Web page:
Well, I promised that I’d start giving my review of the Shack here. So here goes, but first I’d like to tell you all about a great new Study Bible that you should check out – here’s the details:
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Back to The Shack. Here’s my quick thoughts. Hoping for a deep, drawn out argument or defense of the book? Sorry, won’t find that here.
- I took a LONG time to get going. It seemed like a third of the book was preface. But that’s just me, I like to get to it.
- The story was very moving. I’m not gonna lie, I fought back tears many times.
- The portrayal of the trinity of God did not offend me in the slightest, in fact it offered me a new way to experience God for the week or two that I read the book. And it challenged me to explore God deeper than just a ‘pray to/sing to/serve to’ God.
- I did not read this book expecting it to be a theological study of the trinity. In fact I clearly remember the author stating that this book was FICTION.
- I believe that Christians can and have missed the point on this book. Rather than an exegesis of scripture, this is a fictional look at how God could choose to reveal himself. I think this is an attempt of an author to share how he personally experiences God – as each of us experience God a little differently.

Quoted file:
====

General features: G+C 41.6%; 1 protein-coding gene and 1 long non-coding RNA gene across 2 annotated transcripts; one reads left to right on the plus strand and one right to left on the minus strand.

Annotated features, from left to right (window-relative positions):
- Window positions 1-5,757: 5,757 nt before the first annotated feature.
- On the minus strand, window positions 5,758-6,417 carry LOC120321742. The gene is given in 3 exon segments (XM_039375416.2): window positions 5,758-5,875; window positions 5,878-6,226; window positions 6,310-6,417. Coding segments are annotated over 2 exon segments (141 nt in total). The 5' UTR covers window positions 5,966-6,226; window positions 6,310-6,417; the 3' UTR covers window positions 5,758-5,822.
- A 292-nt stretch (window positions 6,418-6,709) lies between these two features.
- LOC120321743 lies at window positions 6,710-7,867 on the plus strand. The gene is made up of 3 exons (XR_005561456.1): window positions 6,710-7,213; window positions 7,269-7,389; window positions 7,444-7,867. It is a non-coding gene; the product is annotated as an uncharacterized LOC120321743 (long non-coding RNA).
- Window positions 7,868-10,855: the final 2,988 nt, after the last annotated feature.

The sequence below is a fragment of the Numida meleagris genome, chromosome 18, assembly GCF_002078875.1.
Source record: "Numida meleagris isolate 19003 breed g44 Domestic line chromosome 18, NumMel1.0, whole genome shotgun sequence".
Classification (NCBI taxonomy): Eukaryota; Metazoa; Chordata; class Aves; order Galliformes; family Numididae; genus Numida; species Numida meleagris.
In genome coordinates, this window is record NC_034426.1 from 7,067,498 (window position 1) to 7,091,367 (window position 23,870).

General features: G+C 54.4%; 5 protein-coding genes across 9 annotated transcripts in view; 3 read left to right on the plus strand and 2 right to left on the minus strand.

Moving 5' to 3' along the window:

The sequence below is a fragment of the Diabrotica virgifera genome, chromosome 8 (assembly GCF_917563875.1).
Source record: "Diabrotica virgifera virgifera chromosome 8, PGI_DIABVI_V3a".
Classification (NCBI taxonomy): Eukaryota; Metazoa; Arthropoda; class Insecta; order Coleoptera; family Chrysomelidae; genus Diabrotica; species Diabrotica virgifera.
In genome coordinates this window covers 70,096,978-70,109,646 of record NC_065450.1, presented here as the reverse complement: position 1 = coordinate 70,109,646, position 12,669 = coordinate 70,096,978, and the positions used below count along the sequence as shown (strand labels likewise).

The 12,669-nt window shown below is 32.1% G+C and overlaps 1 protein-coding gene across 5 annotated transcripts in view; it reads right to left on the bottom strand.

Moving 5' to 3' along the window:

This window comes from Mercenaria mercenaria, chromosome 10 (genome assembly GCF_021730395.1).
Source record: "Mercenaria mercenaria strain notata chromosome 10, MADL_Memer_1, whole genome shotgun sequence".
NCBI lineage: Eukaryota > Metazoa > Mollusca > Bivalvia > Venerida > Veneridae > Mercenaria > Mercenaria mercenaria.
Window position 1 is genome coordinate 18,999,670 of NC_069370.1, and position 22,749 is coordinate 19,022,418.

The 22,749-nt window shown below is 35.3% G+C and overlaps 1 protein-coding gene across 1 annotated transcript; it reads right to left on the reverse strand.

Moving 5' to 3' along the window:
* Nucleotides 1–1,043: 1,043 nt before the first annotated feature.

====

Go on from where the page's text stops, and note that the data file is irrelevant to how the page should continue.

- I believe that the danger of this book is if the reader misses the point and accepts the story as fact without clear, Biblical teaching on the nature of God. If you are looking for that, don’t look to a fictional story.
- I’m a little appalled that some in the Christian community have come out so strongly against the book, as if it was completely heretical. I mean we get all excited when a movie that portrays God as a giant Lion comes out. And we jumped all over the end-times books & movies, that were completely fictional… We are a weird crowd.
- And of course, I don’t consider myself a theologian, so I could be way off too.
- All in all, it’s a beautiful story of pain, redemption, love, forgiveness, and relationship.
Back to Driscoll. He’s very angry about this book:
Bob Botsford preached on it too:
I don’t know. I respect guys like this – they’re proven warriors, they’re obviously concerned for their churches & for the church as a whole. I just really think that it’s an issue of missing the point. I don’t believe the book is trying to state any theological premises, it’s just a story with some interesting adjectives to describe God. I’m of the thought that God will not be anything like we can imagine in our human brains. God gave us an imagination for a reason.
Of course, I’m learning too, every day, so help me out if you have other thoughts.